Infineon figured at the top of my recent list of 3G iPhone’s Top 5 Component Beneficiaries. It is a major beneficiary with four wins: the digital baseband processor, a UMTS transceiver, a power management chip and a GPS chip. But there is a bigger beneficiary without a single design win in the 3G iPhone: Qualcomm. And the recent settlement with Nokia puts Qualcomm in an even better position.
Apple will be paying Qualcomm royalties for using its patented WCDMA technology used in 3G chips. Apple is paying out $50 in royalties per unit of the iPhone to InterDigital, Qualcomm, and presumably Tessera.
But it is not just Apple that Qualcomm benefits from. The 15-year patent deal with Nokia announced last week will definitely add to Qualcomm’s value and reduce its legal expenses. Nokia will now be paying royalties on sales of all of its mobile devices whether they are based on CDMA or OFDMA standards. As Nokia holds 40% of the cell phone market share, this would amount to a hefty sum in royalties for Qualcomm.
Though the terms of the deal haven’t been announced, analysts estimate the royalty rate at 1.5-3%, down from 4% earlier. Nokia has also agreed to withdraw its complaint to the European Commission. Following the deal, there has been speculation that Qualcomm might supply chips to Nokia. For a detailed background on its legal wrangling with Nokia, read this post.
Now let us turn to its Q3 results reported on Thursday, July 24. Revenues were up 19% y-o-y and 6% q-o-q to $2.8 billion. Net income was $748 million, down 6% y-o-y and 2% q-o-q. Diluted EPS was $0.45, down 4%.
By segment, Qualcomm CDMA Technologies (QCT) revenue grew 29% y-o-y to $1.76 billion. Qualcomm Technology Licensing (QTL) revenues increased to $803 million with shipments of about 107 million new CDMA devices and average ASP up to about $226. In Qualcomm Wireless & Internet (QWI), revenue was down to $190 million.
QCOM increased its fiscal 2008 revenue forecast to between $10.3 billion and $10.5 billion, a y-o-y growth of 16% to 18%. EPS is now expected to be between $2.11 to $2.13, a y-o-y increase of 5% to 6%, excluding the $0.07 to $0.13 increment for Nokia.
According to Wireless Intelligence, worldwide 3G subscribers grew about 38% y-o-y to $670 million in June 2008. The 3G market is growing fast and Qualcomm has great prospects now that its deal with Nokia is sorted out. It is already trading around $52, close to Vijay’s valuation of $50. The Nokia deal saw its shares surging 21% to about $54.51 on July 24.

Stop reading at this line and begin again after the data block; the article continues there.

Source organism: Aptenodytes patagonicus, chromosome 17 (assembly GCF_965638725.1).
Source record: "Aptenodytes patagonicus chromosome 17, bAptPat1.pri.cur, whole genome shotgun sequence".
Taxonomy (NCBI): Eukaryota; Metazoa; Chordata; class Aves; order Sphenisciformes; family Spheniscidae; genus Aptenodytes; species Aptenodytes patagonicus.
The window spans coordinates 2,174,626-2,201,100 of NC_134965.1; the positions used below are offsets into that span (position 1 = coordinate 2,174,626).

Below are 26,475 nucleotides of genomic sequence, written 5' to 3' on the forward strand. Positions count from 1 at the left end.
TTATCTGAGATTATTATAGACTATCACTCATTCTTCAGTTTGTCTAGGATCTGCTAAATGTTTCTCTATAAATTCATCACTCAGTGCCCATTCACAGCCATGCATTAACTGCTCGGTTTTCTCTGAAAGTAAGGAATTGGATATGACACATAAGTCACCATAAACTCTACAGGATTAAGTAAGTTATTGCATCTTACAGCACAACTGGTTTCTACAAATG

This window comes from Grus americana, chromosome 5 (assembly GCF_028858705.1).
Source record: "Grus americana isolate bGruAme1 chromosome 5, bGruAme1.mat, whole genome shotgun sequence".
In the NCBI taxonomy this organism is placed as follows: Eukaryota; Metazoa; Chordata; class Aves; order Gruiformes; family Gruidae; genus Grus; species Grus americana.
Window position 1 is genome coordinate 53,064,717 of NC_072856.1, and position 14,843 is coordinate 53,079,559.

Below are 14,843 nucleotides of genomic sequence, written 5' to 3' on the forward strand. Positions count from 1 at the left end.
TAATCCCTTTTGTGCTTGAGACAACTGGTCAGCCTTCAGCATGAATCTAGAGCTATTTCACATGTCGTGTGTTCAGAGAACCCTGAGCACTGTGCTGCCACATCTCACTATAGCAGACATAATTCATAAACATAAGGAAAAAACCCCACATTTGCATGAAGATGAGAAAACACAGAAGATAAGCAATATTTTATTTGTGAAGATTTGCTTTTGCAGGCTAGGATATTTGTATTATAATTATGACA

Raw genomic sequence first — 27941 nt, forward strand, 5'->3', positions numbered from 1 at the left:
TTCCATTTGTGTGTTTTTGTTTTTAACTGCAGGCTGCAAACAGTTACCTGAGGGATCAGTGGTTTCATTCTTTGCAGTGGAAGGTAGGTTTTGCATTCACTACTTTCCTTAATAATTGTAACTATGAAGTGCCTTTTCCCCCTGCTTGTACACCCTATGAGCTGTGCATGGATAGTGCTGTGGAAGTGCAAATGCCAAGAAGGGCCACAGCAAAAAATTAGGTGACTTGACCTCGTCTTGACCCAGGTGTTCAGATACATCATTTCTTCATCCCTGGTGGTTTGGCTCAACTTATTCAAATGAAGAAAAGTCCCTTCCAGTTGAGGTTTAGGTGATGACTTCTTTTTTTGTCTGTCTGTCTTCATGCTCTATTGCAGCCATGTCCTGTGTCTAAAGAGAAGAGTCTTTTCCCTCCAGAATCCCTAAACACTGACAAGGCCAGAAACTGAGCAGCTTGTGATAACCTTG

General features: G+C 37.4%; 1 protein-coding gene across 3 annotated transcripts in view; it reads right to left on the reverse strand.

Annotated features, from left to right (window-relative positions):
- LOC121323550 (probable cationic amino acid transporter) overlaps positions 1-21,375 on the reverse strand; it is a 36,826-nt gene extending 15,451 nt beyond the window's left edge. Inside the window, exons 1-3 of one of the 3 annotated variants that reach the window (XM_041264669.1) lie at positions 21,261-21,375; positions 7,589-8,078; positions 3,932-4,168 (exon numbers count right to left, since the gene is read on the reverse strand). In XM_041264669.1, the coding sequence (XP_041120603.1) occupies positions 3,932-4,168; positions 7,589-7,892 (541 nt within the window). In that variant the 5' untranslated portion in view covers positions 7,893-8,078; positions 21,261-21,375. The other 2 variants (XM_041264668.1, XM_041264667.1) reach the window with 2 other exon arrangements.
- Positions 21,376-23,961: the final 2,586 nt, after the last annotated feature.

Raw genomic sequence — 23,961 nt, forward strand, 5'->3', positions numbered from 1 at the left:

Guest Author Vijay Nagarajan yesterday posted his valuation of Infineon in the last part of his analysis of the company, which looked at its business segments in detail, including the loss-making Qimonda. Of particular interest is his analysis of Infineon’s wireless business, which he concludes has a flawed product portfolio that might result in the company losing market share, potentially including future iPhone designs. Vijay also argues that Infineon’s strategy needs to focus on mergers and acquisitions to bridge the gap.
With Vijay’s discussion as a background, let us review Infineon’s financial results for Q3, which were reported on Friday. Revenue was up 2% y-o-y and down 2% q-o-q to €1,029 million. The sequential decline is due to lower revenues in the Automotive, Industrial & Multimarket (AIM) segment. EBIT was €71 million, up from €36 million last quarter. Group net loss was €592 million or €0.79 per share versus €197 million last year. Analysts estimated a net loss of €273 million.
Net income from continuing operations was €45 million, or EPS of €0.06 versus €19 million, or €0.03 per share in Q2. Net loss from discontinued operations was €637 million, including charges of €411 million for the write-down of Qimonda.
By segment, AIM revenue was down 5% y-o-y and 4% q-o-q to €712 million. The sequential decline was mainly due to the de-consolidation of the HDD and bipolar business and the weakening US dollar. In April 2008, Infineon acquired Primarion, a leader in digital power ICs. Communication Solutions (COM) segment revenue was up 21% y-o-y and 4% q-o-q to €313 million. Apart from Apple and its iPhone, Infineon’s customer list includes Nokia, Samsung, LG, and Sony Ericsson.
As per iSuppli’s preliminary estimate that breaks down the iPhone costs, Infineon’s HSDPA Digital Baseband alone accounts for $15, or 9% of the cost, and in all more than $20. If you extrapolate that to the iPhone’s 2008 target of 10 million, that brings in more than $200 million for the year. In the seasonally strong fourth quarter, Infineon expects COM revenues between €330 million and €350 million.
To curtail its losses, Infineon has announced a cost-reduction program, IFX 10+, that includes cutting about 3,000 jobs and saving about €200 million a year. As part of the plan, it would eliminate unprofitable product families, reduce manufacturing costs by about 15%, and improve efficiency in G&A, R&D and marketing & sales. From October 1, 2008, its business will be re-organized into five divisions: Automotive, Chipcard & Security, Industrial & Multimarket, Wireline Communications and Wireless Solutions.
For Q4, Infineon expects revenue to increase by a mid single-digit percentage sequentially. It is currently trading around $7.90 versus Vijay’s valuation of $9.30.